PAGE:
POSSIBLE HOURS OF SUNSHINE3

Months

May

June

July

August

Total

Hours

461.8

468.6

474.3

440.4

1,845.1

Professor J. O. Veatch has placed the Eben district in the "Trenary Hardwood Plains" division.4 By definition this would mean that the surface soil is of a brown loamy variety and is underlain by clayey subsoils. It is in large part stony and rests on a limestone bedrock. In relief, the highland is rolling to level, with low ridges and a large portion of swamp land. The area has been completely glaciated.

A large part of the surface of Finland is occupied by rivers, lakes, and marshes.5 The name "Finland" means "swamp land". It, too, has been glaciated. Except for a few outcroppings of the bedrock, the surface is composed entirely of drift material, with a considerable number of boulders included. The vegetation of Finland and of the Eben area is similar. Pine, spruce, birch, and aspen are indigenous to both, as is tamarack in the swamps.

Between 80 and 90 per cent of the people of Finland are engaged in agriculture; the principal crops are hay, oats, and barley.6 The number of important industries in Finland, as might be expected, is small. Wood and wood products are the only ones of importance. Eben community differs only in the fact that the timber resources have been exploited until so little remains that it is of no commercial significance. The Finns have introduced into the area many peculiarities of agricultural practice, cultural heritage, and economic development.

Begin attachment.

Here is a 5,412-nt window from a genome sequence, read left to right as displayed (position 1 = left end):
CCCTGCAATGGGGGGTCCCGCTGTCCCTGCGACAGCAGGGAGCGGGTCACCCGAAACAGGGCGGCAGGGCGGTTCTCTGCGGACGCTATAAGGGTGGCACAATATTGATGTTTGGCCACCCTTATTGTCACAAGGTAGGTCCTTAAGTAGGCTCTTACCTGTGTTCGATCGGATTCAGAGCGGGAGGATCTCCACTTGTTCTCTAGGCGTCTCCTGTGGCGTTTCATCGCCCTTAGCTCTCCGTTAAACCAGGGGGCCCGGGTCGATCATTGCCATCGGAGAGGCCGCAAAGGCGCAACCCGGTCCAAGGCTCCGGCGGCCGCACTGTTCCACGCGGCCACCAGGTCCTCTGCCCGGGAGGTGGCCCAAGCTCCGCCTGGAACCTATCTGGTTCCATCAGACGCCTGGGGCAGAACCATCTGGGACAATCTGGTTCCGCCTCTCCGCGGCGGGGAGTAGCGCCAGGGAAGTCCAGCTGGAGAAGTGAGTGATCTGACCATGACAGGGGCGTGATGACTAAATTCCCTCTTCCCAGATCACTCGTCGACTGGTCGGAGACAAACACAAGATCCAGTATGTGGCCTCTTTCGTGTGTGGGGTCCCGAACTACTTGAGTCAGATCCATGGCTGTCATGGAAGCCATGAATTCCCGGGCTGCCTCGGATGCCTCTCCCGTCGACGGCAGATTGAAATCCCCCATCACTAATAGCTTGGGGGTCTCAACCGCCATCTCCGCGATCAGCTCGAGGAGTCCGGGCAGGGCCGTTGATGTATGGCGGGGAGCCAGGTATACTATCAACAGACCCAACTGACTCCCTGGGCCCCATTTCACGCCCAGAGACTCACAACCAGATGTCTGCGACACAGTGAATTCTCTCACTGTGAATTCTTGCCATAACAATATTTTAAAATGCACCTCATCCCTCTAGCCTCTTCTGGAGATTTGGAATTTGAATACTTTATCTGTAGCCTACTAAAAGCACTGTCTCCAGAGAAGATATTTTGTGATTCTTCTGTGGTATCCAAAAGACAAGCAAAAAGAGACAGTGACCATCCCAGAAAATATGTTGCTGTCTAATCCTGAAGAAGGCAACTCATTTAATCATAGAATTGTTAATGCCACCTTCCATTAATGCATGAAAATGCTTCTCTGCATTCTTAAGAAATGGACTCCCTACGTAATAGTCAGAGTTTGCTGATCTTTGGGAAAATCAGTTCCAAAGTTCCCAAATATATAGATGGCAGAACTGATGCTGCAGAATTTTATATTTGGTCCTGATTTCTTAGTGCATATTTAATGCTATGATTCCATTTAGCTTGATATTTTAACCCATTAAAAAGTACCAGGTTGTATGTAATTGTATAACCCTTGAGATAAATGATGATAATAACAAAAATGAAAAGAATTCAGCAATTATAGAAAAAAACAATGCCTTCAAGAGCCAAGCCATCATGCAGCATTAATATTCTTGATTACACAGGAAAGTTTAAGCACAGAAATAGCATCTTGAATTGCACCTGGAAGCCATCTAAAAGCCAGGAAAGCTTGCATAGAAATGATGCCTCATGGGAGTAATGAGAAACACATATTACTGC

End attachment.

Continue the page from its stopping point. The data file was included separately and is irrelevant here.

The Lineaments of the Area

The boundaries of the Eben community were determined entirely on an economic basis (Map 9). Post-office lists, inquiries about the trading limits of the three stores in the village, and personal interviews were the methods employed to secure data for this part of the study. The road-turning method proved to be satisfactory in determining the limits in a reconnaissance study and was substantiated by the methods previously mentioned.7 The north-western limit of the area was found to correspond with the Algonquin Lake level. Beyond this boundary the land falls off rapidly and becomes swampy. It is entirely unsuited to farming. The northern and western limits also coincided with features of the natural landscape, as well as with the slash cover which remained after the logging operations had been concluded. No natural limits were found to determine the boundary on the remaining borders. Within these limits lies the community of Eben, similar throughout in landscape, cultural heritage, and development.

The Cover Map and Regional Economy

The outstanding features of the cover map (Map 9) are the confused field boundaries along the roads and the predominance of fodder crops almost to the exclusion of all others. The former condition is in part caused by the frontier-like nature of the community. When the Finn settled on the land he had to remove not only the second-growth vegetation but also the large stumps which remained after logging (Pl. LXIX, Fig. 2). The practice has been to clear a small plot the first year in order to plant it in the following spring. At a later date, when more land has been cleared, this may become a barnyard pasture. The stumps from the cleared land are stacked at the margins of the field and are used as fences. This method of clearing a small area when needed has resulted in an irregular and complex pattern of fields bordering the roads. The centers of the areas bounded by the right-angled road pattern have not been entirely cleared, and they serve the owners as wood lots.